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    First, Look up and consider walking another mile or two to where the blue skies are.

    Second, concede to setting up in the rain.

    Thrid, Pull out my tarp stored in a stuffsack on the outside of my pack under my Packa.

    Fourth, Pull out the straps also stored in an outside pouch of pack.

    Fifth, While still wearing pack and Packa, run strap around suitable tree and clip biner. Do the same with the other tree, for me I like about 15-16 feet apart.

    Sixth, Attach tarp ridgeline D-ring to side release buckle attached to strap. Pull tarp out of stuff sack as I walk to other tree. Attach tarp D-ring to other side release buckle clip on strap. Adjust buckles on each end to center tarp between trees.

    Seventh, Pull out stakes and tensioners stored in pouch and stake out tarp.

    Eighth, Remove pack and Packa, find AL burner and pot and make coffee.

    Ninth, Pull out hammock and attach each end cinch buckles to straps. Adjust for proper tension.

    Tenth, Unzip bugnet and unload pack in hammock to sort things out.

    Eleventh, Finish coffee, consider another cup....decaf for sure.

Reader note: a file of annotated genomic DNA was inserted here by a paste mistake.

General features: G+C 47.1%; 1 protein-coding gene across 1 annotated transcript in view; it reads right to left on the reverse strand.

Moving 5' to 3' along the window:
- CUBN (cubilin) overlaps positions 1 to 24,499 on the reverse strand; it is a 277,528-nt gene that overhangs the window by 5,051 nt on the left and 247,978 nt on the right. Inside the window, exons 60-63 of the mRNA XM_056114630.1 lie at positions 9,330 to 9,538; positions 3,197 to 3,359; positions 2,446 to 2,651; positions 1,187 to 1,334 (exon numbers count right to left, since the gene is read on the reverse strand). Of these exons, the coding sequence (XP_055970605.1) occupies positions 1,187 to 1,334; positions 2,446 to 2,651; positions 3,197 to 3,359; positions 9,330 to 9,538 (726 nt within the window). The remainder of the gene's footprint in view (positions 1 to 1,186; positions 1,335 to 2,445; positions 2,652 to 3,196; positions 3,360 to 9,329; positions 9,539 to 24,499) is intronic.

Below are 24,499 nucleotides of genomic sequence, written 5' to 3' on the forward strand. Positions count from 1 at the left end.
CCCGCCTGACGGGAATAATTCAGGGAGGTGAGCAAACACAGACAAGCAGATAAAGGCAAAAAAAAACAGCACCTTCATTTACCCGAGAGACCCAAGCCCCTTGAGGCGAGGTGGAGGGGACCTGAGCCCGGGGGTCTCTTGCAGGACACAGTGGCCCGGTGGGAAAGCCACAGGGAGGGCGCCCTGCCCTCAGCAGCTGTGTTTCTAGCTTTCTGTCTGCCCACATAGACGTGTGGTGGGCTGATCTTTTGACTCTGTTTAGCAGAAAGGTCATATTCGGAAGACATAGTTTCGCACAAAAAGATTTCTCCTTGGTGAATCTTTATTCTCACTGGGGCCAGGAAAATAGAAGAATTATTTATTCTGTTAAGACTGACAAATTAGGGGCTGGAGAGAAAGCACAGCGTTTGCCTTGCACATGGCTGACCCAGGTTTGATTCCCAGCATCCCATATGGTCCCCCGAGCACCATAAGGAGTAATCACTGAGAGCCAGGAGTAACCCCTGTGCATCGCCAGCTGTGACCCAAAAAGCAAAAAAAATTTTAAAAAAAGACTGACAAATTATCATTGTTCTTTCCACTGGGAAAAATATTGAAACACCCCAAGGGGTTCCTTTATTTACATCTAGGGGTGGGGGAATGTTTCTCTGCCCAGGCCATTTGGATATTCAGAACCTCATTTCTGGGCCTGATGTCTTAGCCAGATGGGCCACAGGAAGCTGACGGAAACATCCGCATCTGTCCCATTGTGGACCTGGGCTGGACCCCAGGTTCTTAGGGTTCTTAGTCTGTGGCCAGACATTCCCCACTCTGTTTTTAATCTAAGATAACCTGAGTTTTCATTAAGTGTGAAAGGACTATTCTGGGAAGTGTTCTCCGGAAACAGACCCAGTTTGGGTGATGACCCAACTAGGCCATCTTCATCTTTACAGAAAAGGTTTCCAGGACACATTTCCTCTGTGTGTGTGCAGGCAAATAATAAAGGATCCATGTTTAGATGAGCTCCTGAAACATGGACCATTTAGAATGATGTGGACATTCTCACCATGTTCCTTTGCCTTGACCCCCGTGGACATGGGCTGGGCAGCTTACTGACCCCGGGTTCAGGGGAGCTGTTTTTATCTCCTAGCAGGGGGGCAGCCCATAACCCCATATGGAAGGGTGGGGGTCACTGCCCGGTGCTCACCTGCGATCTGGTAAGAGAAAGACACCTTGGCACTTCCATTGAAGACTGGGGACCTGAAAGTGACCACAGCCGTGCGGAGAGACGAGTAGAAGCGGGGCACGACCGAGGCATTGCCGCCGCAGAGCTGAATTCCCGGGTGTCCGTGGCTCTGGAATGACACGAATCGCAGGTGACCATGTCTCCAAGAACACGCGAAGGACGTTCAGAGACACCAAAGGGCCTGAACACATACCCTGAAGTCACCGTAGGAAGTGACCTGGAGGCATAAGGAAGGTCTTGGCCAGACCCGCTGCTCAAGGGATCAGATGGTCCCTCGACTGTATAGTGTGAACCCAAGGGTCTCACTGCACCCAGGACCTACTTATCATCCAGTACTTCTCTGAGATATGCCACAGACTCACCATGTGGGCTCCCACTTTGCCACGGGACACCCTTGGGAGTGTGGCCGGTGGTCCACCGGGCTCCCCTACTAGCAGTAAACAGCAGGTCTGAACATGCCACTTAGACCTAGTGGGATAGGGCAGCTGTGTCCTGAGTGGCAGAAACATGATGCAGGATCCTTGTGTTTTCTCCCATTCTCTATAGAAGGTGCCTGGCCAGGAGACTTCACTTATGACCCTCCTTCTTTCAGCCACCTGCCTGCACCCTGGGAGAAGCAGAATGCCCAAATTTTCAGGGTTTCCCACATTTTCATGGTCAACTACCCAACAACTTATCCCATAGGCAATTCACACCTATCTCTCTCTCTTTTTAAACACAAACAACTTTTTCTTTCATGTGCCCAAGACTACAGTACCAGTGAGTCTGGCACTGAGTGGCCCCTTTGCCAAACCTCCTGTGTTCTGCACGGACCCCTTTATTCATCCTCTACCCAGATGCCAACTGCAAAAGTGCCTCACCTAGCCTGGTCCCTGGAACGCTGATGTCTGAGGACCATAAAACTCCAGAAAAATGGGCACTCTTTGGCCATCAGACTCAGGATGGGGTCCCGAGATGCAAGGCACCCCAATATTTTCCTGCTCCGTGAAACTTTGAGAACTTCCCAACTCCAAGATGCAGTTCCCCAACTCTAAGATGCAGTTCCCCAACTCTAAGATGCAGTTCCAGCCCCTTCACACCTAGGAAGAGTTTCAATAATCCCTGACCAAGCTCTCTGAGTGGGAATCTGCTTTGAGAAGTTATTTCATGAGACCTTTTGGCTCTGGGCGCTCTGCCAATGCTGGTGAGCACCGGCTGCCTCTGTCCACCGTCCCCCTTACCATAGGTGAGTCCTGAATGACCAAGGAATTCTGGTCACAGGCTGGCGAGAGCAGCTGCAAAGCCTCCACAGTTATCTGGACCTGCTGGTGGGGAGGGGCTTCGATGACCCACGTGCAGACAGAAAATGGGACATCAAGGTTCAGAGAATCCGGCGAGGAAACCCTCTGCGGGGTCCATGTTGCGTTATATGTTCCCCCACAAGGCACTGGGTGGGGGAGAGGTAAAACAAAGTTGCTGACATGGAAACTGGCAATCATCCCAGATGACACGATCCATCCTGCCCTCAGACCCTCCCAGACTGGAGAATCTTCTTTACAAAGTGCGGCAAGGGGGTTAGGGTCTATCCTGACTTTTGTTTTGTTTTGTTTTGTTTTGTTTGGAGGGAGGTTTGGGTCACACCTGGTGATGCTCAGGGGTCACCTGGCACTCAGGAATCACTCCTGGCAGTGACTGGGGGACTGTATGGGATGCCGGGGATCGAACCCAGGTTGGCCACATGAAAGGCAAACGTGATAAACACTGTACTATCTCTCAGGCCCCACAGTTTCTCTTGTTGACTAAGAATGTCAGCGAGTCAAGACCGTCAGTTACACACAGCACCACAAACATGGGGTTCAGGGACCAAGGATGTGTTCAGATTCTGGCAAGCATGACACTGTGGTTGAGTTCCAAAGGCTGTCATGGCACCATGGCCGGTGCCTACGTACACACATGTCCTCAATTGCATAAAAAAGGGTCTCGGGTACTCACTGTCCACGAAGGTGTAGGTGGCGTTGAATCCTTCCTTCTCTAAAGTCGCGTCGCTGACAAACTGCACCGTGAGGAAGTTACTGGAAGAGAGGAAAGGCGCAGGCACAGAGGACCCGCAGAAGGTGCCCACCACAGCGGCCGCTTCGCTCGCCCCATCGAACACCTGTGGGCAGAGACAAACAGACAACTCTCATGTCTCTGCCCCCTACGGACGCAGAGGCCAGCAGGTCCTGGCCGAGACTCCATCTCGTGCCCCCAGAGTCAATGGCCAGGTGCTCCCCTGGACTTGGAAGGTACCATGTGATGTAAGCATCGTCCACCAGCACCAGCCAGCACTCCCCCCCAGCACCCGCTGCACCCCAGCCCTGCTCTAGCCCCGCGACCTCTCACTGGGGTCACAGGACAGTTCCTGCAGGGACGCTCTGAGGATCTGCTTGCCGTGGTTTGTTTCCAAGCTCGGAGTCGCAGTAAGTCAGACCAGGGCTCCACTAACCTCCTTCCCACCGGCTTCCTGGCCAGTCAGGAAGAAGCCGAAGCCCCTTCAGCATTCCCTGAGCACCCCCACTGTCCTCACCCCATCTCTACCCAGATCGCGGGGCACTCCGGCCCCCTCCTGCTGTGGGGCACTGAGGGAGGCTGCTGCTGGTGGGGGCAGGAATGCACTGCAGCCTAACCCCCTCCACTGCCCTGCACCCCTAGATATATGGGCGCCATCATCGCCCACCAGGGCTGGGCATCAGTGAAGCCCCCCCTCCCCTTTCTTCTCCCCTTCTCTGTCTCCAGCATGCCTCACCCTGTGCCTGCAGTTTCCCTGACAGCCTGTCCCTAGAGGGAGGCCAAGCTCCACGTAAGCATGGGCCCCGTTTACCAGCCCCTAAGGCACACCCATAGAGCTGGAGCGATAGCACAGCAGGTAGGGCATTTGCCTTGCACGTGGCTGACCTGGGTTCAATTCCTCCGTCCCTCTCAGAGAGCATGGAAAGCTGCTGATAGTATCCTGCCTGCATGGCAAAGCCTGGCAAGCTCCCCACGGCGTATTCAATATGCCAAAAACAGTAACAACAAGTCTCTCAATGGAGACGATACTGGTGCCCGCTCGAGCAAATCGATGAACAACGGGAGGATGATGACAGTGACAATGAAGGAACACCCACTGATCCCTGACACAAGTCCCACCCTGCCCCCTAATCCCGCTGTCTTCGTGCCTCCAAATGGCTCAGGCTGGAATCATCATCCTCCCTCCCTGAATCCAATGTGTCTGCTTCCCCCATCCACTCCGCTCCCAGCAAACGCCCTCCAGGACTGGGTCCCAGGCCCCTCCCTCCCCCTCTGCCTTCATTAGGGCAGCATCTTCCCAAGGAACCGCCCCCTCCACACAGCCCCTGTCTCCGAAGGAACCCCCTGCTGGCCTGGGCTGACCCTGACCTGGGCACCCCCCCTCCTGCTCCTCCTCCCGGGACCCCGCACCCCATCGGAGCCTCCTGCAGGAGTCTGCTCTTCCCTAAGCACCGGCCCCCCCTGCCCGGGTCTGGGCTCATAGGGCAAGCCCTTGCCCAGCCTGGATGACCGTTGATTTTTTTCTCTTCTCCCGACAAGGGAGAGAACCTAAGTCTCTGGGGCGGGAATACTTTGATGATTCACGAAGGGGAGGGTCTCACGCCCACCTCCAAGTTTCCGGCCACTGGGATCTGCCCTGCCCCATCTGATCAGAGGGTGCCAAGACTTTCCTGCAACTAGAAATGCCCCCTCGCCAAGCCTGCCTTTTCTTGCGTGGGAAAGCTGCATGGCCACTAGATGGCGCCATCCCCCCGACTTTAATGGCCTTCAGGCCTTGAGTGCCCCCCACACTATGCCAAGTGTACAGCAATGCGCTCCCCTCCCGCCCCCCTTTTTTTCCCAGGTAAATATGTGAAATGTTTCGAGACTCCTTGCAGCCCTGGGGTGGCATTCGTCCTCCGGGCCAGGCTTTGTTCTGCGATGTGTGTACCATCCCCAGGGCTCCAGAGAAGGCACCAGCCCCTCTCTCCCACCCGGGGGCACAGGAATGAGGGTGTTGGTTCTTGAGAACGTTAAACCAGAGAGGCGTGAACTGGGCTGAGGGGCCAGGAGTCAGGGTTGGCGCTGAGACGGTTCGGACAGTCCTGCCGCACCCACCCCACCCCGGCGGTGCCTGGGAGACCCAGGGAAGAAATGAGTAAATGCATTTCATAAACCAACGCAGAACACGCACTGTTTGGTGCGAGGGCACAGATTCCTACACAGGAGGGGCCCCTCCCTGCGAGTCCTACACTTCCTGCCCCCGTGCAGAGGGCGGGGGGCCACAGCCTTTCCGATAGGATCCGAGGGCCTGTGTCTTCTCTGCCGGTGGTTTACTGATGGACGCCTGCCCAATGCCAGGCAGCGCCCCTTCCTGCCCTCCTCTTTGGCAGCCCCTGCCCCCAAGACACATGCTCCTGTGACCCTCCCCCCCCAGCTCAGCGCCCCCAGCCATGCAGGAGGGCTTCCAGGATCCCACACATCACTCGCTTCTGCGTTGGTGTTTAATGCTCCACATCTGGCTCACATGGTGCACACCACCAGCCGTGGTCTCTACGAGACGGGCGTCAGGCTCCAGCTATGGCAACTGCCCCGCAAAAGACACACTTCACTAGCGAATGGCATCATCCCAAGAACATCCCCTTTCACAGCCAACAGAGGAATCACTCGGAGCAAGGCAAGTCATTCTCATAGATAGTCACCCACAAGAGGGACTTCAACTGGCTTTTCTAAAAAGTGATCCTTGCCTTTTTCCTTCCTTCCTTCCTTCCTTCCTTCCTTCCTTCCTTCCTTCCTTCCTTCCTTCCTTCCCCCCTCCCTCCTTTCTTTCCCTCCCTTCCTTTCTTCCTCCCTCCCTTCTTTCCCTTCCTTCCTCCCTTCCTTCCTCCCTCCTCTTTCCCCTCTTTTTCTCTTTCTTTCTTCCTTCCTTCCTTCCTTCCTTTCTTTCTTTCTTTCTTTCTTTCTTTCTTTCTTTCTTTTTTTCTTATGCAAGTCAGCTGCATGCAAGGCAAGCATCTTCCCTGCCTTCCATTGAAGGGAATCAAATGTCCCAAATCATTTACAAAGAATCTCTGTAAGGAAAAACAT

5. #5
    2Questions's Avatar
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    Quote Originally Posted by jeffjenn View Post
    Will they hold up to the tensoin of a person's weight pulling on the strapping without snapping?

    I think they will. As weight is added to the hammock I've noticed the tarp ridgeline doesn't get stressed. Tarp drops down a few inches, but the APS tensioners on the ridgeline give the needed stretch.

  6. #6
    GrizzlyAdams's Avatar
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    when I first read your idea, I missed the part about tensioners connecting the tarp to the connectors. I was reminded of the wisdom passed to us from our elders that in the HH with stock tarp, attached to the suspension as designed, the tarp sags when the hammock is under load.

    Re-reading, it seems that properly tensioned bungee cords between tarp and web connector will save you from sagging ridgeline. But the more important point is that when the hammock is under load, the endpoints of the hammock come closer together, which (for fixed endpoints on the trees) implies that all pairs of opposing points on opposing suspension lines come closer together also. So the tension you have on the tarp before you get in is larger than after.